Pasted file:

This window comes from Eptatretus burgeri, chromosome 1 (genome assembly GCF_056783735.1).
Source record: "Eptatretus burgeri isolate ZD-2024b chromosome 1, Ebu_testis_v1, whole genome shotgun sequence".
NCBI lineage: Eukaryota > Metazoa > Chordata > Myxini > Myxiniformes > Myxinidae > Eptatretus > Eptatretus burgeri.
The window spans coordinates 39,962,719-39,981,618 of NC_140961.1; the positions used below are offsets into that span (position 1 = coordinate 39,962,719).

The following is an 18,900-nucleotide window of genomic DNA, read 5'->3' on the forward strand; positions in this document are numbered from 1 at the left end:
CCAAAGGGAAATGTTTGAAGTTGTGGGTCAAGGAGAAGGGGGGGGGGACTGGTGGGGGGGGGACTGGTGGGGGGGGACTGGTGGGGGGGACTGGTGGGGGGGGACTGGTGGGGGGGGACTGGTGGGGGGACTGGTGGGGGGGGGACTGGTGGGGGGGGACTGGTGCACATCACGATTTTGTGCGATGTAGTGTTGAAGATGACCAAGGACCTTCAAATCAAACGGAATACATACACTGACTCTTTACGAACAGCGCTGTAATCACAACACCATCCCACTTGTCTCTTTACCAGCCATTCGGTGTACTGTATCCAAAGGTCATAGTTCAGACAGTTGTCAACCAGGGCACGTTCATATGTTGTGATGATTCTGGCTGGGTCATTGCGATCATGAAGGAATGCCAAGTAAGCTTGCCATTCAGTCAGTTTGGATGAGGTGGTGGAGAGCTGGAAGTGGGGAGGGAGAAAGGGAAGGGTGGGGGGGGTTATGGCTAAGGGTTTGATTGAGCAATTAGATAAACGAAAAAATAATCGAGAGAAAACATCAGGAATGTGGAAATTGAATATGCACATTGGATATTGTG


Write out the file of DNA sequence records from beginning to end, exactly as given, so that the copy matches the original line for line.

This window comes from Eptatretus burgeri, chromosome 1 (genome assembly GCF_056783735.1).
Source record: "Eptatretus burgeri isolate ZD-2024b chromosome 1, Ebu_testis_v1, whole genome shotgun sequence".
NCBI lineage: Eukaryota > Metazoa > Chordata > Myxini > Myxiniformes > Myxinidae > Eptatretus > Eptatretus burgeri.
The window spans coordinates 39,962,719-39,981,618 of NC_140961.1; the positions used below are offsets into that span (position 1 = coordinate 39,962,719).

The following is an 18,900-nucleotide window of genomic DNA, read 5'->3' on the forward strand; positions in this document are numbered from 1 at the left end:
CCAAAGGGAAATGTTTGAAGTTGTGGGTCAAGGAGAAGGGGGGGGGGACTGGTGGGGGGGGGACTGGTGGGGGGGGACTGGTGGGGGGGACTGGTGGGGGGGGACTGGTGGGGGGGGACTGGTGGGGGGACTGGTGGGGGGGGGACTGGTGGGGGGGGACTGGTGCACATCACGATTTTGTGCGATGTAGTGTTGAAGATGACCAAGGACCTTCAAATCAAACGGAATACATACACTGACTCTTTACGAACAGCGCTGTAATCACAACACCATCCCACTTGTCTCTTTACCAGCCATTCGGTGTACTGTATCCAAAGGTCATAGTTCAGACAGTTGTCAACCAGGGCACGTTCATATGTTGTGATGATTCTGGCTGGGTCATTGCGATCATGAAGGAATGCCAAGTAAGCTTGCCATTCAGTCAGTTTGGATGAGGTGGTGGAGAGCTGGAAGTGGGGAGGGAGAAAGGGAAGGGTGGGGGGGGTTATGGCTAAGGGTTTGATTGAGCAATTAGATAAACGAAAAAATAATCGAGAGAAAACATCAGGAATGTGGAAATTGAATATGCACATTGGATATTGTG